But if I bottle it all up, I have no doubt that I will find myself in my own crisis in a few short weeks or months. And then I'm no good to anyone. So, I've chosen a few friends, a few safe havens. And they have been a wellspring of life for me. They have been Jesus.

5. No emotions are off limits, and we should expect (and in worship make room for) every kind. 

When churches go through crises, congregations experience the full spectrum of emotions. It brings up PTSD-like symptoms for some. Others get depressed, angry, or cynical and jaded. Some people surprise you by leaning into the church like they never did before. Others surprise you by becoming quite oppositional. Some get upset over very peculiar and specific things that happen. Others seem upset over everything. Some retreat and go into radio silence. Others are emailing, texting, calling every day.

Knowing that all emotions will come, and knowing that they are all perfectly valid ways of handling situations like these, we need to be ready for them by giving voice to them in worship. In my experience, a great place to handle this is in the church's moment of confession. I've been given to praying more extemporaneously to help give voice to some of these emotions. My prayers, privately and publicly, have sounded like this:

God, this is a very confusing time for us. We confess that we've been angry...with others and with You. We confess that we feel hurt. We confess that these moments cause us to doubt Your goodness, Your promises, Your faithfulness. We struggle at times to see the good in these moments.

We confess that some of us feel numb and cold. Some of us are finding it hard to honestly and earnestly worship You. For others of us, it's all we can cling to. We confess that we aren't the kind of people that can handle this well apart from Your grace. We're weak. Be strong for us.

As odd as it may sound, the last three weeks of worship at Coral Ridge have been sweet times of community. We're more broken open, leaning a bit more on God and a bit less on ourselves. Desperation is a remarkable catalyst for authentic, vibrant worship. And our emotions have been all over the map. I'm grateful that God has created enough of a safe culture of worship at Coral Ridge that at least some can feel free to be honest before the Lord in community. God has been faithful and good to us.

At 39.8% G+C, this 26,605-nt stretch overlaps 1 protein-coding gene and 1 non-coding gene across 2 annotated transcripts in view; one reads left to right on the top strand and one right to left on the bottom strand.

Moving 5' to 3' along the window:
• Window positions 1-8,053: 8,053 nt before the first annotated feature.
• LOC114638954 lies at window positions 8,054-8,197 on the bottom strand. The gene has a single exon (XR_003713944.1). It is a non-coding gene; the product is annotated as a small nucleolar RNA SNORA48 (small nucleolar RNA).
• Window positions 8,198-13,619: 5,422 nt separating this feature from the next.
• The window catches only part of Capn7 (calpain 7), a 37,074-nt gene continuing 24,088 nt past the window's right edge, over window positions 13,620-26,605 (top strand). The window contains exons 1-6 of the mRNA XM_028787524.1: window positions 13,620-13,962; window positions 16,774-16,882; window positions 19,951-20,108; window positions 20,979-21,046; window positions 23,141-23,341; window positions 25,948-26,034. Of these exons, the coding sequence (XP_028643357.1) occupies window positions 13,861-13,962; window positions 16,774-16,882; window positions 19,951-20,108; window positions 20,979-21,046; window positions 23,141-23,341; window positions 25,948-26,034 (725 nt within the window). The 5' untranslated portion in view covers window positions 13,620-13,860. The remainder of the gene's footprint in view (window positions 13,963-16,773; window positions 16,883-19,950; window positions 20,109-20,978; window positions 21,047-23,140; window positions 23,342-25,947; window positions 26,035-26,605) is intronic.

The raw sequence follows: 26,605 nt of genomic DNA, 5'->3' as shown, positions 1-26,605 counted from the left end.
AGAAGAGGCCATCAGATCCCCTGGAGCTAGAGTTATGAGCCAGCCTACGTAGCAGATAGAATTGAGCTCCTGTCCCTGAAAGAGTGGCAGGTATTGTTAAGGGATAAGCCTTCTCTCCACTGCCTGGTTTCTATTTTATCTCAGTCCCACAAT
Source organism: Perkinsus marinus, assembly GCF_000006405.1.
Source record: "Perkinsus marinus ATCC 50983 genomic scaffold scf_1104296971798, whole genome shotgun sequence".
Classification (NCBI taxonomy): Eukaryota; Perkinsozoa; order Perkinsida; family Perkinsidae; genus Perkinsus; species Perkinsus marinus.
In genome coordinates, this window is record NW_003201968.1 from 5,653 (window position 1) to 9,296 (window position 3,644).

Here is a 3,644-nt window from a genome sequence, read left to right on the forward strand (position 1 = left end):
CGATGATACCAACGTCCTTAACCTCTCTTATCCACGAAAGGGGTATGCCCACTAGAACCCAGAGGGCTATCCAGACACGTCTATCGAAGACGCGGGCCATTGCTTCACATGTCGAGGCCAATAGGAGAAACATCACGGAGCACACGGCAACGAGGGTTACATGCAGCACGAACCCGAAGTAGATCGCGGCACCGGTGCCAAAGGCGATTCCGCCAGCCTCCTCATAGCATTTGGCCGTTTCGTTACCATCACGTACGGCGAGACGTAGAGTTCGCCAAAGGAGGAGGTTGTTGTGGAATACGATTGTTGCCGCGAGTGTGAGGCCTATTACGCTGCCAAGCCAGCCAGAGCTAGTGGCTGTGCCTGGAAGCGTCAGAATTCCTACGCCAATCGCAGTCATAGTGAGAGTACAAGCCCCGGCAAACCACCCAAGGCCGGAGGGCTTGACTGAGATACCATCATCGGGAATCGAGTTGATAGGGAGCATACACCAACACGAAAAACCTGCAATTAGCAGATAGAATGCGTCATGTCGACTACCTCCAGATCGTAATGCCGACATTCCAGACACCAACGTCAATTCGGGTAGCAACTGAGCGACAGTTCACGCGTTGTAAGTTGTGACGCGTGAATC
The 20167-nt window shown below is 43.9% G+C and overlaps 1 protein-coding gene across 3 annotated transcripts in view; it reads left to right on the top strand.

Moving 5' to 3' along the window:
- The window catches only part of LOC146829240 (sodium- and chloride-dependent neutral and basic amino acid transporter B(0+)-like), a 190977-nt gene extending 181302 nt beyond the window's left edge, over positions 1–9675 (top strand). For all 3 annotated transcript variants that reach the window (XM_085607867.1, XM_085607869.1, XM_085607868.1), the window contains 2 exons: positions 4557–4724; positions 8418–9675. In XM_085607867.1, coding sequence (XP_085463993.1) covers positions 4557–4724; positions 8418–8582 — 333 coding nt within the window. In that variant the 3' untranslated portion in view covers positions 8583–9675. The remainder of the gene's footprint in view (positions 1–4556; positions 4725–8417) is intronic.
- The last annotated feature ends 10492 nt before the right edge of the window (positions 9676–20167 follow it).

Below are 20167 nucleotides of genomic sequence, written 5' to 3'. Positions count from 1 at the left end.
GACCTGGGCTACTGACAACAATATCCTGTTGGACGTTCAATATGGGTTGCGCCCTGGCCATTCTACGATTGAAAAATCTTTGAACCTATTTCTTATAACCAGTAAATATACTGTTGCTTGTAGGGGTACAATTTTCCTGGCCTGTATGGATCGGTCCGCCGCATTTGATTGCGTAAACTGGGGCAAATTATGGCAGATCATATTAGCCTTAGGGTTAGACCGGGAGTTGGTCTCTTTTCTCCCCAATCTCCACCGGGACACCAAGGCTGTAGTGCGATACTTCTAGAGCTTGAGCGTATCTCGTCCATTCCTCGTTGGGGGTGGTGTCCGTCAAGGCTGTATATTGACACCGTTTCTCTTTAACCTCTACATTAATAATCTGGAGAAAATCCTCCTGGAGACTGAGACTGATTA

6. Care very little about what is being said "out there." Care very much about what is being felt "in here."

In all honesty, I'm paying very little attention to what's happening in the sphere of blogs and social media. So much of it is partially informed and feels distant, cold, and dispassionately clinical. It can be very distracting, though, and it can raise fears and concerns that simply don't need to be there. Through past experience, I've learned to pay attention to the flock in front of me. What are their hurts, their fears, their concerns? I don't need to answer the critics. They're not the ones God has called me to keep watch over. I need to be close to our flock, spend lots of time with them, and really listen. So I've been sending lots of emails, making lots of phone calls, and drinking way to much coffee with folks. My office has been a revolving door.

As a workaholic and a task-oriented person, I'm tempted to think that all this people time is very un-productive. (I'm not getting anything done!) I've learned, though, that such thoughts spring up more from the enemy and my own idolatrous heart than they do from any good place. My call now is to be very, very present for people that need it. I feel a bit relationally stretched thin, and I feel like some important goals are getting sidelined. But there's just a strong sense that I'm doing the right thing. So I just have to let the chips fall where they may.

7. The church needs the hope of Jesus.

Worship needs biblical lamentation, which is another way of saying that the church needs to be able to cry out "How long?" WITH HOPE. In times like this, I've found that emphasizing the following themes are important and powerful:

  • God's faithfulness generally
  • God's faithfulness specifically--His mighty deeds of the past
  • Confession & Lamentation
  • Death & Resurrection (both literally and symbolically)
  • Jesus' undying love for His Church
  • The Eschaton--the End when God will make all things new
  • The nearness of the Holy Spirit

All these things, when emphasized, become a soothing balm for the anxieties, fears, pain, anger, and sorrow of a congregation going through crisis. Thankfully, there are so many Psalms, songs, and prayers that speak right to these things, because, well, suffering seems to be one of the few givens for every human being. 

You feel it in the air of Coral Ridge right now, and I think any Gospel-oriented community would feel the same: hope abounds. This doesn't mean that everyone is feeling hopeful, but there is a kind of communal sense of hopefulness and trust when we gather. We're still smiling and laughing. And some of us are getting very energized for where God will take us as a local church in this city. 

Still, right now, we're a jumble. If you've seen Inside Out, it feels like we're in that deconstruction-reconstruction phase that characterizes most of the movie's storyline. It's an unsettling place to be, and it's a blessed place to be. I'll write more when I have something to say...and only then!


How Worship Leaders Cultivate "Porous Community"